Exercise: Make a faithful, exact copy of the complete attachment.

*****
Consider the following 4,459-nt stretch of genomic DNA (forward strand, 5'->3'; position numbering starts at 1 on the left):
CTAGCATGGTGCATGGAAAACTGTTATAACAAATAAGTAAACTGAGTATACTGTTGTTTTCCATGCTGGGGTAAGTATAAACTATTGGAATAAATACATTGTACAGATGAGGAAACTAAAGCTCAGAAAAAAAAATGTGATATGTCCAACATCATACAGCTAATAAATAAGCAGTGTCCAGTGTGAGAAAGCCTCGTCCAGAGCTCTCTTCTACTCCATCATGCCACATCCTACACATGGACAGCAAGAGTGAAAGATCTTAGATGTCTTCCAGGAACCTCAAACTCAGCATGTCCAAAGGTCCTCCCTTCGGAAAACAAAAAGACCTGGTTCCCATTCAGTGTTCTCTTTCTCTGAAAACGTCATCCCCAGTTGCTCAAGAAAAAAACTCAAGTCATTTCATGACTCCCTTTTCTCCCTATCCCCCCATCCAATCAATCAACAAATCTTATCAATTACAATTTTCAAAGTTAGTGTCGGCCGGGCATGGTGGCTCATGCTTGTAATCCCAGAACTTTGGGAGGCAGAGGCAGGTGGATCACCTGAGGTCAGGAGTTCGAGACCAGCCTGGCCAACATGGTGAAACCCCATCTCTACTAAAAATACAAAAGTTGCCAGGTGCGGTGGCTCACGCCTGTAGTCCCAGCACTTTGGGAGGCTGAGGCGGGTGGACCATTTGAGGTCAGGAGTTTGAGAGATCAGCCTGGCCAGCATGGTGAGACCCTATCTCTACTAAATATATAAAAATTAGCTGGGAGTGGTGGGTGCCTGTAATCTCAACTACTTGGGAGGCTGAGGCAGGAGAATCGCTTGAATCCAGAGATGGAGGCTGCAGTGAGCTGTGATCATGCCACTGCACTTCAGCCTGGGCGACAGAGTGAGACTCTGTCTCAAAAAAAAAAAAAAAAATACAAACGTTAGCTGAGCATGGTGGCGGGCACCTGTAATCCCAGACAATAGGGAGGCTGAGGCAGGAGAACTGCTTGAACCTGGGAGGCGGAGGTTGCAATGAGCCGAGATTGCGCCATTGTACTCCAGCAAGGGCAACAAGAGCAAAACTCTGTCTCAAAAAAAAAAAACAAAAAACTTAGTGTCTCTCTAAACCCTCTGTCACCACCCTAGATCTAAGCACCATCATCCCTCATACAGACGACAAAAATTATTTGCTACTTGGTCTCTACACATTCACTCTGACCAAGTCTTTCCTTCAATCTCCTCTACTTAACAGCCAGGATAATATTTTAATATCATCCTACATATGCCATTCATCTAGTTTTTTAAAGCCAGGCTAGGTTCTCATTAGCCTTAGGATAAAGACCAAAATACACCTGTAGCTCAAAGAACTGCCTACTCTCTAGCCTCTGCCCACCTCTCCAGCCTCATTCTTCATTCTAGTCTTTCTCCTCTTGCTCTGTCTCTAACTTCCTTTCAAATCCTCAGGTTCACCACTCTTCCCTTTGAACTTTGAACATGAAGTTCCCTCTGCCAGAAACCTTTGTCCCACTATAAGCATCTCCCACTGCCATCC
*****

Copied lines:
Consider the following 4,459-nt stretch of genomic DNA (forward strand, 5'->3'; position numbering starts at 1 on the left):
CTAGCATGGTGCATGGAAAACTGTTATAACAAATAAGTAAACTGAGTATACTGTTGTTTTCCATGCTGGGGTAAGTATAAACTATTGGAATAAATACATTGTACAGATGAGGAAACTAAAGCTCAGAAAAAAAAATGTGATATGTCCAACATCATACAGCTAATAAATAAGCAGTGTCCAGTGTGAGAAAGCCTCGTCCAGAGCTCTCTTCTACTCCATCATGCCACATCCTACACATGGACAGCAAGAGTGAAAGATCTTAGATGTCTTCCAGGAACCTCAAACTCAGCATGTCCAAAGGTCCTCCCTTCGGAAAACAAAAAGACCTGGTTCCCATTCAGTGTTCTCTTTCTCTGAAAACGTCATCCCCAGTTGCTCAAGAAAAAAACTCAAGTCATTTCATGACTCCCTTTTCTCCCTATCCCCCCATCCAATCAATCAACAAATCTTATCAATTACAATTTTCAAAGTTAGTGTCGGCCGGGCATGGTGGCTCATGCTTGTAATCCCAGAACTTTGGGAGGCAGAGGCAGGTGGATCACCTGAGGTCAGGAGTTCGAGACCAGCCTGGCCAACATGGTGAAACCCCATCTCTACTAAAAATACAAAAGTTGCCAGGTGCGGTGGCTCACGCCTGTAGTCCCAGCACTTTGGGAGGCTGAGGCGGGTGGACCATTTGAGGTCAGGAGTTTGAGAGATCAGCCTGGCCAGCATGGTGAGACCCTATCTCTACTAAATATATAAAAATTAGCTGGGAGTGGTGGGTGCCTGTAATCTCAACTACTTGGGAGGCTGAGGCAGGAGAATCGCTTGAATCCAGAGATGGAGGCTGCAGTGAGCTGTGATCATGCCACTGCACTTCAGCCTGGGCGACAGAGTGAGACTCTGTCTCAAAAAAAAAAAAAAAAATACAAACGTTAGCTGAGCATGGTGGCGGGCACCTGTAATCCCAGACAATAGGGAGGCTGAGGCAGGAGAACTGCTTGAACCTGGGAGGCGGAGGTTGCAATGAGCCGAGATTGCGCCATTGTACTCCAGCAAGGGCAACAAGAGCAAAACTCTGTCTCAAAAAAAAAAAACAAAAAACTTAGTGTCTCTCTAAACCCTCTGTCACCACCCTAGATCTAAGCACCATCATCCCTCATACAGACGACAAAAATTATTTGCTACTTGGTCTCTACACATTCACTCTGACCAAGTCTTTCCTTCAATCTCCTCTACTTAACAGCCAGGATAATATTTTAATATCATCCTACATATGCCATTCATCTAGTTTTTTAAAGCCAGGCTAGGTTCTCATTAGCCTTAGGATAAAGACCAAAATACACCTGTAGCTCAAAGAACTGCCTACTCTCTAGCCTCTGCCCACCTCTCCAGCCTCATTCTTCATTCTAGTCTTTCTCCTCTTGCTCTGTCTCTAACTTCCTTTCAAATCCTCAGGTTCACCACTCTTCCCTTTGAACTTTGAACATGAAGTTCCCTCTGCCAGAAACCTTTGTCCCACTATAAGCATCTCCCACTGCCATCC